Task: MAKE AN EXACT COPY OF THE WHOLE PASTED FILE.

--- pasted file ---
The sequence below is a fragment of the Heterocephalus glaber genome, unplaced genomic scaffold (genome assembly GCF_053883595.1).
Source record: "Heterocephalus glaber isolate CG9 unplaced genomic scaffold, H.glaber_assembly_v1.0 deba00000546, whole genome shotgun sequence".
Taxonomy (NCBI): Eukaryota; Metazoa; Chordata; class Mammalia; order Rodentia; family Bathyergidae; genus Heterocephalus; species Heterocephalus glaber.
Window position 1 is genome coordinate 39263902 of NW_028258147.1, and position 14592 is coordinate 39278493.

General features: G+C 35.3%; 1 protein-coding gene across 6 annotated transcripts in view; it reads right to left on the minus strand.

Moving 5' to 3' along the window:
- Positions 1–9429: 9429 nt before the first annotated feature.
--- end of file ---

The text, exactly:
The sequence below is a fragment of the Heterocephalus glaber genome, unplaced genomic scaffold (genome assembly GCF_053883595.1).
Source record: "Heterocephalus glaber isolate CG9 unplaced genomic scaffold, H.glaber_assembly_v1.0 deba00000546, whole genome shotgun sequence".
Taxonomy (NCBI): Eukaryota; Metazoa; Chordata; class Mammalia; order Rodentia; family Bathyergidae; genus Heterocephalus; species Heterocephalus glaber.
Window position 1 is genome coordinate 39263902 of NW_028258147.1, and position 14592 is coordinate 39278493.

General features: G+C 35.3%; 1 protein-coding gene across 6 annotated transcripts in view; it reads right to left on the minus strand.

Moving 5' to 3' along the window:
- Positions 1–9429: 9429 nt before the first annotated feature.